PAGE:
Given two positive semi-definite matrices $P_1$ and $P_2$,

$$\begin{array}{ll} \text{minimize} & x^T P_1^{-1} x\\ \text{subject to} & x^T P_2^{-1} x = 1\end{array}$$

My approach is to form a Lagrangian function, that is,

$$f=x^TP_1^{-1}x-\ell(x^TP_2^{-1}x-1)$$

and solve this using Newton's Method. The method work fine and the result obey the constraint.

But in an article, another way is followed to solve this problem. Using $df/dx=0$ and simplifying we can write, $$(P_2P_1^{-1}+\ell I)x=0,$$ where $I$ is the identity matrix. Now it is given that the lagrange multiplier $\ell$ and minimizing points $x$ are the eigenvalues and eigenvectors of the matrix $-P_2P_1^{-1}$ (using $P_2^{-1}$ weighted norm) respectively.

But when I use the eigenvectors of $-P_2P_1^{-1}$, the constraint is not satisfied. Furthermore, the result of the two methods is different.

I want to know if these two methods are same. If yes, what am I missing here? Any help will be greatly appreciated. Thanks

• If $\rm P_1, P_2$ are positive semidefinite, how are they invertible? Commented Apr 27, 2017 at 9:26
• If $x$ is an eigenvector, so are its nonzero scalar multiples. Have you tried to scale $x$ to fit the constraint $x^TP_2^{-1}x=1$? Commented Apr 27, 2017 at 9:43
• Lets assume that P1 and P2 have non-zero eigenvalues. Commented Apr 27, 2017 at 10:23
• Yes, I tried using scalor multiple of x but to no avail. Commented Apr 27, 2017 at 10:28

$$\begin{array}{ll} \text{minimize} & \rm x^T P_1^{-1} x\\ \text{subject to} & \rm x^T P_2^{-1} x = 1\end{array}$$

where $\rm P_1, P_2$ are symmetric and positive definite. From the symmetry of $\rm P_2$, we conclude it has a spectral decomposition $\rm P_2 = Q \Lambda Q^{\top}$. From the positive definiteness of $\rm P_2$, we conclude that $\Lambda$ has an invertible square root. Hence,

$$\rm P_2 = Q \Lambda Q^{\top} = Q \Lambda^{\frac 12} \Lambda^{\frac 12} Q^{\top}$$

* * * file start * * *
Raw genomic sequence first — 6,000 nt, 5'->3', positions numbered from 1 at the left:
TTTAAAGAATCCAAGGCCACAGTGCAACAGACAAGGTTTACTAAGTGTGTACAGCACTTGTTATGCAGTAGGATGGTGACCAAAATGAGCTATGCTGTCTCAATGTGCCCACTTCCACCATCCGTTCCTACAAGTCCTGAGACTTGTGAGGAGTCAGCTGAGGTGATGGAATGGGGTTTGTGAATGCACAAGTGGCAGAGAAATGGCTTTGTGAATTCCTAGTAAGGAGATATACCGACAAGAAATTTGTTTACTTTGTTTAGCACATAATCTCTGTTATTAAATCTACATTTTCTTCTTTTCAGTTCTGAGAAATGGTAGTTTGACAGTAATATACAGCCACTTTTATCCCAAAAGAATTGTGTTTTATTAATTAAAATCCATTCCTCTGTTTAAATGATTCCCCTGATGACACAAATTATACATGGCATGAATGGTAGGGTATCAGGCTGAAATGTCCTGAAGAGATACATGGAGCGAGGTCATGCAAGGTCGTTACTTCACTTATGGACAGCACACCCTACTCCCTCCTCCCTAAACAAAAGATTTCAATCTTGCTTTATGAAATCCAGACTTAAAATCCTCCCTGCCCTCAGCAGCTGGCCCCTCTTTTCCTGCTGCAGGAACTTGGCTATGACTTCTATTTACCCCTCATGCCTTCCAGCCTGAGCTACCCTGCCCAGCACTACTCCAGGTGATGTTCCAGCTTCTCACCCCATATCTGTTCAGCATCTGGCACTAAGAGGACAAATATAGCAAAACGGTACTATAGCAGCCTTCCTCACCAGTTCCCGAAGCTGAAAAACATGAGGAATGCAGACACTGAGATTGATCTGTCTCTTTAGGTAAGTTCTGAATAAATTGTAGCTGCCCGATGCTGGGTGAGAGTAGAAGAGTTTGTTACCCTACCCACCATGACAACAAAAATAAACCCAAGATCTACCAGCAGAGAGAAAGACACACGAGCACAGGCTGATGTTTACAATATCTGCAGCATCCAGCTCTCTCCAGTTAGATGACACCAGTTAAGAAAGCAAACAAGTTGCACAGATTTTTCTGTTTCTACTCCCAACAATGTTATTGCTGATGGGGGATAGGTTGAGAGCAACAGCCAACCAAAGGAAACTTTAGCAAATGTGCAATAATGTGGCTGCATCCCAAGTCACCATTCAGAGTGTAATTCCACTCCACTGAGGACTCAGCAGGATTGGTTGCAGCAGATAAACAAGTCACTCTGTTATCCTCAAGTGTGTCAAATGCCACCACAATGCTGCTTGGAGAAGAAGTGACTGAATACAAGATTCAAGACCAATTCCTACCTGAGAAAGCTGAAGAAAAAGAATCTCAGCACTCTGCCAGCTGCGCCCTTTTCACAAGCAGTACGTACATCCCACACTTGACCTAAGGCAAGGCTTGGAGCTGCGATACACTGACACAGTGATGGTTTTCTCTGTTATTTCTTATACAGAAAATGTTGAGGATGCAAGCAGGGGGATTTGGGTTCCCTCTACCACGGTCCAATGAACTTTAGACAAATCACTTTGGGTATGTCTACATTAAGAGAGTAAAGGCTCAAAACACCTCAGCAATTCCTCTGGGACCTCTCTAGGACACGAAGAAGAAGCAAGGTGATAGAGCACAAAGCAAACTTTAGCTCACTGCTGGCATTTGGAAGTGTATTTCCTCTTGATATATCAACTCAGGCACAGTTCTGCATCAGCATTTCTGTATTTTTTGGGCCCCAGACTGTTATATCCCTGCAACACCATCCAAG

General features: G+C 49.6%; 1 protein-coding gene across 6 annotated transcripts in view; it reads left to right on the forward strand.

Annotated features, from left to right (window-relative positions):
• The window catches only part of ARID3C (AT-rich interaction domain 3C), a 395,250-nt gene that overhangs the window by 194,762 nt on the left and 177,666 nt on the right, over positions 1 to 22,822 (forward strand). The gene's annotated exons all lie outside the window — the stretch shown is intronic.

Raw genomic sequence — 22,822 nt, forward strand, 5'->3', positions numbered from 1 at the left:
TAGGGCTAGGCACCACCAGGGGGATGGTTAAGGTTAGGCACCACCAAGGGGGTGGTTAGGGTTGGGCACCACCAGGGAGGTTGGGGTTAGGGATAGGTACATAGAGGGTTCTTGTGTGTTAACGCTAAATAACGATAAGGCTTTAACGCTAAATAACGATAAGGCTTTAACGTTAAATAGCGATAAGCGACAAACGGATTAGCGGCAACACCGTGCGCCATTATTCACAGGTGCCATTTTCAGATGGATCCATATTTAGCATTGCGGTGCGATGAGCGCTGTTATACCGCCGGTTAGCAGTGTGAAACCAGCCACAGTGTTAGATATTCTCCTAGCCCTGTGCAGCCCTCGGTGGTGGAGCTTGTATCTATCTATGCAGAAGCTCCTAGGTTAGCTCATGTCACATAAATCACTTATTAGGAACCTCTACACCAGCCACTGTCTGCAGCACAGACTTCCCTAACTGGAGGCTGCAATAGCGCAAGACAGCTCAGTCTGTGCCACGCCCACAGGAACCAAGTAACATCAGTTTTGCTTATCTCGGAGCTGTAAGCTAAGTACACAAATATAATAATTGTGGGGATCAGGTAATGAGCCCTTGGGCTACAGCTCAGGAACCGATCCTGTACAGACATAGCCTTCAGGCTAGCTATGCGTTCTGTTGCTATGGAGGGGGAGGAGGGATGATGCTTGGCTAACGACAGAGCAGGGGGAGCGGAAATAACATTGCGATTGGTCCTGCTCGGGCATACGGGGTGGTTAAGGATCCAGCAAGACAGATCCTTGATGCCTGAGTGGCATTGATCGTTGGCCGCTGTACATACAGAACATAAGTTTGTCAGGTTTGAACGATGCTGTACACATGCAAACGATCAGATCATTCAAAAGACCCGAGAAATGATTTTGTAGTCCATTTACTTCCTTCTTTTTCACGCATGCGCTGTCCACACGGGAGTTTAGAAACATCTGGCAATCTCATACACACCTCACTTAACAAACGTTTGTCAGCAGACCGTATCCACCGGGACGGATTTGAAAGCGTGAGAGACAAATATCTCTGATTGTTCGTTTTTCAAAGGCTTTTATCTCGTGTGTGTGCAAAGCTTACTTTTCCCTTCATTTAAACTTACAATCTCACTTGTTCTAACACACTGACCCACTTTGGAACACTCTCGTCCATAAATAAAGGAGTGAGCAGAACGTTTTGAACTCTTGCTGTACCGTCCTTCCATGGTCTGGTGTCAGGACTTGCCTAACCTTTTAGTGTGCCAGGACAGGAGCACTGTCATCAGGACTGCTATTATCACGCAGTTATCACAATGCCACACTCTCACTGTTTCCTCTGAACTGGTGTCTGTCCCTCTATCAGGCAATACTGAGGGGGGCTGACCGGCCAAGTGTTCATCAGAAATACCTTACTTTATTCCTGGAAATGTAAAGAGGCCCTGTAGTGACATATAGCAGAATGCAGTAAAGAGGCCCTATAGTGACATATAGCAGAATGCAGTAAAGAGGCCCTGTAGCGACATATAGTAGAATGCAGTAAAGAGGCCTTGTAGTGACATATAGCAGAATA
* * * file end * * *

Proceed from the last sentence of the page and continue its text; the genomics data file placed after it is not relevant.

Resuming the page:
Thus, we have a QCQP in $\rm y := \Lambda^{-\frac 12} Q^{\top} x$

$$\begin{array}{ll} \text{minimize} & \rm y^T \left( \Lambda^{\frac 12} Q^{\top} P_1^{-1} Q \,\Lambda^{\frac 12} \right) y\\ \text{subject to} & \| \rm y \|_2^2 = 1\end{array}$$

Hence,

$$\rm y^T \left( \Lambda^{\frac 12} Q^{\top} P_1^{-1} Q \,\Lambda^{\frac 12} \right) y \geq \lambda_{\min} \left( \Lambda^{\frac 12} Q^{\top} P_1^{-1} Q \,\Lambda^{\frac 12} \right) \underbrace{ \| \rm y \|_2^2 }_{= 1} = \lambda_{\min} \left( \Lambda^{\frac 12} Q^{\top} P_1^{-1} Q \,\Lambda^{\frac 12} \right)$$

Let $\rm y_{\min}$ be a normalized eigenvector corresponding to the minimum eigenvalue. Hence, the minimum is attained at

$$\rm x_{\min} := Q \,\Lambda^{\frac 12} y_{\min}$$

• Thank you very much for very simple way to solve it. But I have one question: The result provided by this method and Newton's Method should be same or it can be different? I mean if there can be multiple minimum points? Commented Apr 28, 2017 at 3:09
• @user3007505 What is the spectrum of your $\rm \Lambda^{\frac 12} Q^{\top} P_1^{-1} Q \,\Lambda^{\frac 12}$? Commented Apr 28, 2017 at 6:18
• For a specific choice of P1 and P2 my eigenvalues are 0.6798 and 1.1952. Commented Apr 28, 2017 at 6:24
• @user3007505 I don't understand why you're using Newton's method. The objective may be convex, but the constraint clearly is not. Take a look at Quadratically Constrained Quadratic Programming. Commented Apr 28, 2017 at 8:29
• You are right,there is no need for Newton's Method here. I really appreciate your help. Thanks a lot. Commented Apr 28, 2017 at 8:55